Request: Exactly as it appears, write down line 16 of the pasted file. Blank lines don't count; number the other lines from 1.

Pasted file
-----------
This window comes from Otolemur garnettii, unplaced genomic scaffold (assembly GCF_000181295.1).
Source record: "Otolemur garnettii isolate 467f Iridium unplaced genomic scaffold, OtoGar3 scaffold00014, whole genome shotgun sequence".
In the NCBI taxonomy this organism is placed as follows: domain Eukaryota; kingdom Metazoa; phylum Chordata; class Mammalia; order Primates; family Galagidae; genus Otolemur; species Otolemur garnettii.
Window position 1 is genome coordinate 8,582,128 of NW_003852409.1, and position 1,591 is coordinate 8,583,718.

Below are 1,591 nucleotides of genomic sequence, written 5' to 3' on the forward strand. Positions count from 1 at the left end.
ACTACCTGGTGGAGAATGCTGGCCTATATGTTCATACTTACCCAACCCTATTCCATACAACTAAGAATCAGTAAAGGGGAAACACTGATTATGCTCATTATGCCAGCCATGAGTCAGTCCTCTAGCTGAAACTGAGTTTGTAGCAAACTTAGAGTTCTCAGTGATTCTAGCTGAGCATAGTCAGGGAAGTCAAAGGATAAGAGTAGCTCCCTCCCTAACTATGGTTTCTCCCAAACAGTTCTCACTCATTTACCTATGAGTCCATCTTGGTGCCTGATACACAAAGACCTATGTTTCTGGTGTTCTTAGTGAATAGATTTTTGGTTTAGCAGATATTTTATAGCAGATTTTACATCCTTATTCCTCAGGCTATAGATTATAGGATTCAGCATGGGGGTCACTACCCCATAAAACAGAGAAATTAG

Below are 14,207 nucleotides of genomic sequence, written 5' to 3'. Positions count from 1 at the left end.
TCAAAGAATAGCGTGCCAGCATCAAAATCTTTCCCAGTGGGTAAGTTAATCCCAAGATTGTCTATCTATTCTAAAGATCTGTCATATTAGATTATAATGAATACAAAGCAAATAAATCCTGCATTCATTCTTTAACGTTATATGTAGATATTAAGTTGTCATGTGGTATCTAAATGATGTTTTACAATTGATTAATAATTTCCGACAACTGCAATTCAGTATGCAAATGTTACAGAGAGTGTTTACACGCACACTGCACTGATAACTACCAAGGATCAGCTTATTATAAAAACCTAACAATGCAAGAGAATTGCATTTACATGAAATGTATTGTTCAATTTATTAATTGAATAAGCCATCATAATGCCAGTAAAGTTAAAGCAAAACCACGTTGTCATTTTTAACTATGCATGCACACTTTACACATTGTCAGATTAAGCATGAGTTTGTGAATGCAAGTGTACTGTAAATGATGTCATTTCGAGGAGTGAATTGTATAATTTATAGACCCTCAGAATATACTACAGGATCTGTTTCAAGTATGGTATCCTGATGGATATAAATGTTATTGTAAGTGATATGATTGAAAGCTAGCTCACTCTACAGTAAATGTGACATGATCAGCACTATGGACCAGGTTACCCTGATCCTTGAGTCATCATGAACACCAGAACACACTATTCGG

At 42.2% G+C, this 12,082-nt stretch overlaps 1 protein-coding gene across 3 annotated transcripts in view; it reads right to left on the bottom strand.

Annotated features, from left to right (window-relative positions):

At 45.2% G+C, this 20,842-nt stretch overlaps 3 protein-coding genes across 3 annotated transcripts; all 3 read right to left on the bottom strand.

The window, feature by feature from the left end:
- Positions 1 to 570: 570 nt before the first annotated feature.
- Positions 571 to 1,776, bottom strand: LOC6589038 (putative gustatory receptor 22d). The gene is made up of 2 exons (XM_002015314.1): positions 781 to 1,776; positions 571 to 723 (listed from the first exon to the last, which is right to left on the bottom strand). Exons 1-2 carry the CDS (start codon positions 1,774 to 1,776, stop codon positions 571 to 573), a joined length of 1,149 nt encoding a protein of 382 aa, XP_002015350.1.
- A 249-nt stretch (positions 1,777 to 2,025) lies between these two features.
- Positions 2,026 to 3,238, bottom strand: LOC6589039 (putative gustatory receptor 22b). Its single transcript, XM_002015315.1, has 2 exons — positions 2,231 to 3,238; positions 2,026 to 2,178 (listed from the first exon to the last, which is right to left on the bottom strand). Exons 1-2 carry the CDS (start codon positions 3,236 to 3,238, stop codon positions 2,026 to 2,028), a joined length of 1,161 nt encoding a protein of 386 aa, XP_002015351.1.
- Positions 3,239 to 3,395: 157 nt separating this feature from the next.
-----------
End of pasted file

- Positions 2,026 to 3,238, bottom strand: LOC6589039 (putative gustatory receptor 22b). Its single transcript, XM_002015315.1, has 2 exons — positions 2,231 to 3,238; positions 2,026 to 2,178 (listed from the first exon to the last, which is right to left on the bottom strand). Exons 1-2 carry the CDS (start codon positions 3,236 to 3,238, stop codon positions 2,026 to 2,028), a joined length of 1,161 nt encoding a protein of 386 aa, XP_002015351.1.